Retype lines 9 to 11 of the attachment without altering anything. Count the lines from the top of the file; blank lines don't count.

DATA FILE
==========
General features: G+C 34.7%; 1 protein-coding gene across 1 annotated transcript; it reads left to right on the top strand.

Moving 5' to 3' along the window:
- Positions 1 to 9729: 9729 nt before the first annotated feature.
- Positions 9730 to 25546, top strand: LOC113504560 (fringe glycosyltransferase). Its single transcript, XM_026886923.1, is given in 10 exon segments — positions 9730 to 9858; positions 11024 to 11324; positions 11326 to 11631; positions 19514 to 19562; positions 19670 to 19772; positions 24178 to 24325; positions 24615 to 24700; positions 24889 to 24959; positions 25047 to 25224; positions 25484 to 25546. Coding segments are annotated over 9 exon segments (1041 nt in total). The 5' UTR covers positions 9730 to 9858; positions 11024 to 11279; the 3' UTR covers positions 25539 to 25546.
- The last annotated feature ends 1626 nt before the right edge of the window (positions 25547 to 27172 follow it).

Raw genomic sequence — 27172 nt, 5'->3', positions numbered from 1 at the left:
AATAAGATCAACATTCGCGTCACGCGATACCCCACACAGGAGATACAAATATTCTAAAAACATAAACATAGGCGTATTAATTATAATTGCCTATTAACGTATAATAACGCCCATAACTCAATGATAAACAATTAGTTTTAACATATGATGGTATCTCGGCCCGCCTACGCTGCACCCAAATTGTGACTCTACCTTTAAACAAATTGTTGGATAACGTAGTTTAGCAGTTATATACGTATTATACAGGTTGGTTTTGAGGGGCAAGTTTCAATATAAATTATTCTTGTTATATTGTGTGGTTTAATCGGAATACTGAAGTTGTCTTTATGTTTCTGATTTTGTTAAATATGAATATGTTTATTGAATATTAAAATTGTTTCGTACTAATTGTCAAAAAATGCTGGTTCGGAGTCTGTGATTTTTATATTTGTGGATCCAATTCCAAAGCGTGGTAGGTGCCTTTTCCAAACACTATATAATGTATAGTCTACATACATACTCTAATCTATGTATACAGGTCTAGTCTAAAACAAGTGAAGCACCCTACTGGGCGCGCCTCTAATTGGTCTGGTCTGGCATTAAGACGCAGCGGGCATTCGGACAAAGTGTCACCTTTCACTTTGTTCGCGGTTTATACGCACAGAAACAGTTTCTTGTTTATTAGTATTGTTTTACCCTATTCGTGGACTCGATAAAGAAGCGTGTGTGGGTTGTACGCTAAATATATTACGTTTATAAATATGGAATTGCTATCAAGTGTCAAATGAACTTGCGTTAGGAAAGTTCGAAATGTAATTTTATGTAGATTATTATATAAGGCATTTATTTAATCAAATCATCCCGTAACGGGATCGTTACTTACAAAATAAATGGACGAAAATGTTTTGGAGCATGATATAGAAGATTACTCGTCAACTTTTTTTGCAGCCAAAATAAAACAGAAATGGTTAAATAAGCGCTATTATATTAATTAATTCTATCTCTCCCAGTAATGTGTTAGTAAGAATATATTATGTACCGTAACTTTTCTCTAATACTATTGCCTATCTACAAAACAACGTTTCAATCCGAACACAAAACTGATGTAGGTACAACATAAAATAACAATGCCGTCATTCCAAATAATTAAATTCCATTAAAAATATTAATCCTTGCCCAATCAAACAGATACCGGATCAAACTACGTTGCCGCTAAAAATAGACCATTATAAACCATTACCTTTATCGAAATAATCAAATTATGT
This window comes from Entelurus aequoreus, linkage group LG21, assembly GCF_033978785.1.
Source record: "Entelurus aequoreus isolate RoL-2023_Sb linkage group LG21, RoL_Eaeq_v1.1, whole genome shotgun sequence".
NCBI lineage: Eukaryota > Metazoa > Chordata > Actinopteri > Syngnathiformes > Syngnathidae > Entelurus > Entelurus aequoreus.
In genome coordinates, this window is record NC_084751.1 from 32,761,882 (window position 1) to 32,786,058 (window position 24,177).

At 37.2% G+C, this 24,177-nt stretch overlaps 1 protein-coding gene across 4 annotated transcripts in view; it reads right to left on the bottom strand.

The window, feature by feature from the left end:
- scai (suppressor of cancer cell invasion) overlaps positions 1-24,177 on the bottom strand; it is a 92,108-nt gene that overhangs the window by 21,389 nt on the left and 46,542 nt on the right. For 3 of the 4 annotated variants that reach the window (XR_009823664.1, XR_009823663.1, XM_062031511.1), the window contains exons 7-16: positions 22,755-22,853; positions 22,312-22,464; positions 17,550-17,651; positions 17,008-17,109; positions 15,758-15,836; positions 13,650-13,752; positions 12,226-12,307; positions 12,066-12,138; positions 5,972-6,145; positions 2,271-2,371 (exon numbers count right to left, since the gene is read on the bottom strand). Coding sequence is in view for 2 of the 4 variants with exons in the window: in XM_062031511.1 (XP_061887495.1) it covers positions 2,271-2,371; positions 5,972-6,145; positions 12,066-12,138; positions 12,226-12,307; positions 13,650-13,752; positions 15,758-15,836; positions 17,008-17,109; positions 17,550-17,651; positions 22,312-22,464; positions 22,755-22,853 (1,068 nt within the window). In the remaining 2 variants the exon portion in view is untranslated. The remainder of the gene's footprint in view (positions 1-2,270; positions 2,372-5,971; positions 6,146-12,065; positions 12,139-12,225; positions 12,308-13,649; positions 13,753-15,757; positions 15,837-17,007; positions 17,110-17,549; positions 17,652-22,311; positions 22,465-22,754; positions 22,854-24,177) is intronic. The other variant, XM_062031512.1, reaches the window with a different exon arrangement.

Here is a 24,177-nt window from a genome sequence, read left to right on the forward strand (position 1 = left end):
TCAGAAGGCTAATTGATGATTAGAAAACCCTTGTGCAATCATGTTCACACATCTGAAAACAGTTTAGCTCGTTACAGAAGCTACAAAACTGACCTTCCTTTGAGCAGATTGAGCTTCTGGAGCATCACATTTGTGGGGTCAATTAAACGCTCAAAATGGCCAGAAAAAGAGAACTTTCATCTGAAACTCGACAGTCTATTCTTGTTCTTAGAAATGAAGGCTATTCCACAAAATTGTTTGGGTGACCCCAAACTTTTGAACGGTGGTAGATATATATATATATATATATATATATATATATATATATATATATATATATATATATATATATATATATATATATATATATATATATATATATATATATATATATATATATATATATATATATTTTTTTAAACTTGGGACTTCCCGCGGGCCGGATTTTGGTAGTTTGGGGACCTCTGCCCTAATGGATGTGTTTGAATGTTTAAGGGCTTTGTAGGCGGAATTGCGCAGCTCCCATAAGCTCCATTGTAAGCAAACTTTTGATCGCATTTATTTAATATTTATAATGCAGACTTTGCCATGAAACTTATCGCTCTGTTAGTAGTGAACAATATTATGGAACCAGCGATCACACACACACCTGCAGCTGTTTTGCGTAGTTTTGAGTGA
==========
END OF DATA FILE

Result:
Source record: "Entelurus aequoreus isolate RoL-2023_Sb linkage group LG21, RoL_Eaeq_v1.1, whole genome shotgun sequence".
NCBI lineage: Eukaryota > Metazoa > Chordata > Actinopteri > Syngnathiformes > Syngnathidae > Entelurus > Entelurus aequoreus.
In genome coordinates, this window is record NC_084751.1 from 32,761,882 (window position 1) to 32,786,058 (window position 24,177).